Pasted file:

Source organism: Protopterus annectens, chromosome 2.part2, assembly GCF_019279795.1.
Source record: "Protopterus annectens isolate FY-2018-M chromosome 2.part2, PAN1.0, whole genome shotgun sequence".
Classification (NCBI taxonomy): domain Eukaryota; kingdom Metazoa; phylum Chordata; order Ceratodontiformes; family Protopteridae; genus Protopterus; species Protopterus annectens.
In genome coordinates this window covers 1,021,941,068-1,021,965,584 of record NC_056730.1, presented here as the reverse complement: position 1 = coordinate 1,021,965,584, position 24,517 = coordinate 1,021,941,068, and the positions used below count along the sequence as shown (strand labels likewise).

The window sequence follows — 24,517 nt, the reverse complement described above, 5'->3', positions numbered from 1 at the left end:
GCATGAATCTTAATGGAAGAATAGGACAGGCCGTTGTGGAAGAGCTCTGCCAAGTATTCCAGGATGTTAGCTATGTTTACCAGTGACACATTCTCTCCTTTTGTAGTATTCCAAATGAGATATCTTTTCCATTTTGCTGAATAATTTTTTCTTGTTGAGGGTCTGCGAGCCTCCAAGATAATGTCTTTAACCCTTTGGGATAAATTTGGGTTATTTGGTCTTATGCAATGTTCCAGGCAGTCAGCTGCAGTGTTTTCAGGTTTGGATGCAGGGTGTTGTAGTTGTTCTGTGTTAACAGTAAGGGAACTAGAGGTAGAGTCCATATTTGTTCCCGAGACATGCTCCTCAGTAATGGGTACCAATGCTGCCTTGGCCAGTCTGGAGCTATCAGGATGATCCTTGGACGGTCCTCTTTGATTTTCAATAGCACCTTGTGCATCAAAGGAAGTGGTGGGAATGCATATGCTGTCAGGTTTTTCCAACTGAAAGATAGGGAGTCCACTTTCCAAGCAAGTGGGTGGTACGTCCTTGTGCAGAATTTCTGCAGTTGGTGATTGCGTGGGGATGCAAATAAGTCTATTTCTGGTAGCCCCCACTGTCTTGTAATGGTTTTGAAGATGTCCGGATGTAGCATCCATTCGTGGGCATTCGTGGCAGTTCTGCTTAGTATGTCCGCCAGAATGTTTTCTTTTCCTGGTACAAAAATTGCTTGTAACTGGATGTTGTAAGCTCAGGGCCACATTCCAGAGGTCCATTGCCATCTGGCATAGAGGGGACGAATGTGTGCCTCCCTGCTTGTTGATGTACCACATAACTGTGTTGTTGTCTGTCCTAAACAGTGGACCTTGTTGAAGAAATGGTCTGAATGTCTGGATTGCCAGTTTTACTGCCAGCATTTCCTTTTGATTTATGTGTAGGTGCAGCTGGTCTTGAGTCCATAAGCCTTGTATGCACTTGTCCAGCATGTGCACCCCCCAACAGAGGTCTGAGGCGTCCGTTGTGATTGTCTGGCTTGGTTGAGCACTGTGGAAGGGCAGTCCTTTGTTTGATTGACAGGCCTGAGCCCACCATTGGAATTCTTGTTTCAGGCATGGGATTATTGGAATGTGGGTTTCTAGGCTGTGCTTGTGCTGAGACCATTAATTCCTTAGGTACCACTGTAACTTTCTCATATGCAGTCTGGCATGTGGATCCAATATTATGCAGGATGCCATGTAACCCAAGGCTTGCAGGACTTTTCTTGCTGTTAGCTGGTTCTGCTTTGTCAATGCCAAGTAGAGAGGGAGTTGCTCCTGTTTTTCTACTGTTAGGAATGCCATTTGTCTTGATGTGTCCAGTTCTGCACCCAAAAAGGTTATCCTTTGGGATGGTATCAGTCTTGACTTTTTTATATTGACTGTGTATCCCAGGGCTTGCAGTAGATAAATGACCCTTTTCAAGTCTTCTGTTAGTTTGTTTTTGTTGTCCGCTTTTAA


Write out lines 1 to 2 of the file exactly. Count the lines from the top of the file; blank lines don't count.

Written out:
Source organism: Protopterus annectens, chromosome 2.part2, assembly GCF_019279795.1.
Source record: "Protopterus annectens isolate FY-2018-M chromosome 2.part2, PAN1.0, whole genome shotgun sequence".